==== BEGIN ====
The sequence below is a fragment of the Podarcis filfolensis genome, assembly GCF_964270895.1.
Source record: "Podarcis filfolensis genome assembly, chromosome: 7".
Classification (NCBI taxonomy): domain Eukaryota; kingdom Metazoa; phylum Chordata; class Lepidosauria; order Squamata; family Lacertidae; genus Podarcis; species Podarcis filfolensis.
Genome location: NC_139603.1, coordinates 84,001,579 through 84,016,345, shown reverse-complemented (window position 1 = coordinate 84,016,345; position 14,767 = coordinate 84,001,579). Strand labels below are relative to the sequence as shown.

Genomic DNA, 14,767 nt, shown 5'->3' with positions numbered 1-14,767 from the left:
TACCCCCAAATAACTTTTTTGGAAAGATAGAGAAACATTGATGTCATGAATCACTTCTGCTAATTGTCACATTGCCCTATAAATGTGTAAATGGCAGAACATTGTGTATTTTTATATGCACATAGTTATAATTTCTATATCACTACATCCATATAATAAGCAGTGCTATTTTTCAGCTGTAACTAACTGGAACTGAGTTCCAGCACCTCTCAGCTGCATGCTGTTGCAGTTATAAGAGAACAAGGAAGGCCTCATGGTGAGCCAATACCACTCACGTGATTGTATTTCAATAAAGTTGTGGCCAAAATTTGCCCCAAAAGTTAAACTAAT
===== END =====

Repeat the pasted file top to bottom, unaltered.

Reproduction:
The sequence below is a fragment of the Podarcis filfolensis genome, assembly GCF_964270895.1.
Source record: "Podarcis filfolensis genome assembly, chromosome: 7".
Classification (NCBI taxonomy): domain Eukaryota; kingdom Metazoa; phylum Chordata; class Lepidosauria; order Squamata; family Lacertidae; genus Podarcis; species Podarcis filfolensis.
Genome location: NC_139603.1, coordinates 84,001,579 through 84,016,345, shown reverse-complemented (window position 1 = coordinate 84,016,345; position 14,767 = coordinate 84,001,579). Strand labels below are relative to the sequence as shown.

Genomic DNA, 14,767 nt, shown 5'->3' with positions numbered 1-14,767 from the left:
TACCCCCAAATAACTTTTTTGGAAAGATAGAGAAACATTGATGTCATGAATCACTTCTGCTAATTGTCACATTGCCCTATAAATGTGTAAATGGCAGAACATTGTGTATTTTTATATGCACATAGTTATAATTTCTATATCACTACATCCATATAATAAGCAGTGCTATTTTTCAGCTGTAACTAACTGGAACTGAGTTCCAGCACCTCTCAGCTGCATGCTGTTGCAGTTATAAGAGAACAAGGAAGGCCTCATGGTGAGCCAATACCACTCACGTGATTGTATTTCAATAAAGTTGTGGCCAAAATTTGCCCCAAAAGTTAAACTAAT